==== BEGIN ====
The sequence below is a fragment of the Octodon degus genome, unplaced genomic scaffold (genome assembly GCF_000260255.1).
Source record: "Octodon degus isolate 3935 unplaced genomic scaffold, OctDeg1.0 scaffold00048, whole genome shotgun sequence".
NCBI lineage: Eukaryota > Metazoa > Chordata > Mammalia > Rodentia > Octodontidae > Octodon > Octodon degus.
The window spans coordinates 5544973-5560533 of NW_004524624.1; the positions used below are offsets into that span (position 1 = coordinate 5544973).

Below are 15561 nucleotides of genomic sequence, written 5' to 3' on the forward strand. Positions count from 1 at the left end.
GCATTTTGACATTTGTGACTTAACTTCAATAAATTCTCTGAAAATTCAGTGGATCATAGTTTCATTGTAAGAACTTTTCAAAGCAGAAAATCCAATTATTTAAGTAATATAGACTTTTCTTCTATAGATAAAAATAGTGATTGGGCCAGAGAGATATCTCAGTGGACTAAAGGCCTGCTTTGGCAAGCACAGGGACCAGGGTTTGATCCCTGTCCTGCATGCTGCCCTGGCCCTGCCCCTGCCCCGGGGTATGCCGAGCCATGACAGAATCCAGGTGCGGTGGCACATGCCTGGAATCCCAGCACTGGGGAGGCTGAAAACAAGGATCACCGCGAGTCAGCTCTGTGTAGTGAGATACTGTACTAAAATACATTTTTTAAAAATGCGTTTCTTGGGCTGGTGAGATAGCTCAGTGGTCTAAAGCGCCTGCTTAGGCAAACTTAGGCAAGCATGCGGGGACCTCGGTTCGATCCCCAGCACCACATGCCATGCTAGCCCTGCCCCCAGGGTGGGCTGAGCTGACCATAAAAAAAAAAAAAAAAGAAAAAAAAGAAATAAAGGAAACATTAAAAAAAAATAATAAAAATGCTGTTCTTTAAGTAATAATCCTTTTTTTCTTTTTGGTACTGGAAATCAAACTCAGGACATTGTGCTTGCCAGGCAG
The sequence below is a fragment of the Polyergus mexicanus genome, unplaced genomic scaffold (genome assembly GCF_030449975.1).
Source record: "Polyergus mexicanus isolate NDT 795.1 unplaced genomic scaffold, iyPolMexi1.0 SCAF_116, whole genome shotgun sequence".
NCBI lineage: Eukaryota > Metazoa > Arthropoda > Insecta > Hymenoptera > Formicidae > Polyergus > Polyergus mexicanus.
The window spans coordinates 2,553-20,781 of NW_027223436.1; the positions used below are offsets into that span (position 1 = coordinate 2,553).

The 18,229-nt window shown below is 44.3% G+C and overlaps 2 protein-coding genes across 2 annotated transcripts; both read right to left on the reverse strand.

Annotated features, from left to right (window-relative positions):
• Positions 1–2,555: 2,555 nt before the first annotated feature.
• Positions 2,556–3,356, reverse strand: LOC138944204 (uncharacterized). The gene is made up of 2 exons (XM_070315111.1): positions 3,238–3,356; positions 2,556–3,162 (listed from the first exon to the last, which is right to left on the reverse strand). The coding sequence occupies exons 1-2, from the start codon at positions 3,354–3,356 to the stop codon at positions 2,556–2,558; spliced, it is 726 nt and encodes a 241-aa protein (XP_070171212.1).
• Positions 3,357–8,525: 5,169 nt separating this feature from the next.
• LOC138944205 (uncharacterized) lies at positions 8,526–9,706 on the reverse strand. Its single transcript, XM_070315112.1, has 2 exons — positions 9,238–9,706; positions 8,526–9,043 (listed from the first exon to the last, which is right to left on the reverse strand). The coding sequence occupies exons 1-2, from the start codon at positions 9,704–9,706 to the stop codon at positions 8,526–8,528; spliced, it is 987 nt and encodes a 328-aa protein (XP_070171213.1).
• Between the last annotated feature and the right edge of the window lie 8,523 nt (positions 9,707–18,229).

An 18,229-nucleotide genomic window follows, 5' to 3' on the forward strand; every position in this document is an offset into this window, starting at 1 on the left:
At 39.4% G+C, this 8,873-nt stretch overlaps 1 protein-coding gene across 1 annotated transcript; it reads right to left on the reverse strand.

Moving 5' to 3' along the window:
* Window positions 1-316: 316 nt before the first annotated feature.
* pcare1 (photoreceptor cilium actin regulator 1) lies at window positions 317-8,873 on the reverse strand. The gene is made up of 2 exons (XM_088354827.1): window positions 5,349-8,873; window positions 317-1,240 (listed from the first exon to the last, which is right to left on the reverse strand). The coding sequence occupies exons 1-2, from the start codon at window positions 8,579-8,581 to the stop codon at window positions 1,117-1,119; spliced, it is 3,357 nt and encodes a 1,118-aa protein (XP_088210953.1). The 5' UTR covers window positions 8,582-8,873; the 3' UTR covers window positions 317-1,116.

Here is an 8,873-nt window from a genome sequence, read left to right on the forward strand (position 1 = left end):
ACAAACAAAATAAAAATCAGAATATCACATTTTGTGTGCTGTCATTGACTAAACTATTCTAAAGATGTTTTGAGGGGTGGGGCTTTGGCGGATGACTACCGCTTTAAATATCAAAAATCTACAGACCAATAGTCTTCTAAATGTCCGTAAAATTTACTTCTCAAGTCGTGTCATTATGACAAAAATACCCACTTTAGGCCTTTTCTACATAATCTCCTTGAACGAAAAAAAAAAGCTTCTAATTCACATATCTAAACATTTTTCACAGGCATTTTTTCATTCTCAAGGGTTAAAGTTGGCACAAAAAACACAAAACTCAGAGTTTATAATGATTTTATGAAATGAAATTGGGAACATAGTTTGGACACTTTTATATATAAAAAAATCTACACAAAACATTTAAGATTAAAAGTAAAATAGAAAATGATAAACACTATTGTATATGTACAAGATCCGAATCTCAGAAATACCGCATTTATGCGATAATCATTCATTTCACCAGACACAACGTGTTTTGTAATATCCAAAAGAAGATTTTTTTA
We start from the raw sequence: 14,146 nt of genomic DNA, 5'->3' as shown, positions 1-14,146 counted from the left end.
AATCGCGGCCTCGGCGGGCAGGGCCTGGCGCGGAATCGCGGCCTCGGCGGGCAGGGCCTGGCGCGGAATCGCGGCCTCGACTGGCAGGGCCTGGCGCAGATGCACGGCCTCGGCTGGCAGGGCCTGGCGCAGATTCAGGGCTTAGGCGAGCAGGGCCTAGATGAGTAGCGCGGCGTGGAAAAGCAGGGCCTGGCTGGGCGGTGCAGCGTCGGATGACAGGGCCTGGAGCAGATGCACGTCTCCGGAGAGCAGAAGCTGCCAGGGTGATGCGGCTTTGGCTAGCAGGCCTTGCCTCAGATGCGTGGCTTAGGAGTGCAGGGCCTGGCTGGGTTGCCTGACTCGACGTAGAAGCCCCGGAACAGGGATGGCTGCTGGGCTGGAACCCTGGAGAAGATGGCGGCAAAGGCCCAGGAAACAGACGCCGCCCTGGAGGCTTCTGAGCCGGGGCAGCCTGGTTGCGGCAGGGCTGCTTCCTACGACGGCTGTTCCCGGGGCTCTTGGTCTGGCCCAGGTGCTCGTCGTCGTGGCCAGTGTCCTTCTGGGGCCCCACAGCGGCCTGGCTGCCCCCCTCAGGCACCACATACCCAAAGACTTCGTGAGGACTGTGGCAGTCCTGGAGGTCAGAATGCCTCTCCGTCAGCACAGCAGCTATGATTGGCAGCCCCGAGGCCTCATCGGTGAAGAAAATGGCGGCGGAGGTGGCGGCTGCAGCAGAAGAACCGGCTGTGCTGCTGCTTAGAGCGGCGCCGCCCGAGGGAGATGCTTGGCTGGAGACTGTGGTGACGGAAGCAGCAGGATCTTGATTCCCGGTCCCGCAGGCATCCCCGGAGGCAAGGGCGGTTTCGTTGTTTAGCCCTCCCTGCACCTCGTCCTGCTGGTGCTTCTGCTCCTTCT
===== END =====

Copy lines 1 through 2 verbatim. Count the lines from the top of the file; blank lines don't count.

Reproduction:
The sequence below is a fragment of the Octodon degus genome, unplaced genomic scaffold (genome assembly GCF_000260255.1).
Source record: "Octodon degus isolate 3935 unplaced genomic scaffold, OctDeg1.0 scaffold00048, whole genome shotgun sequence".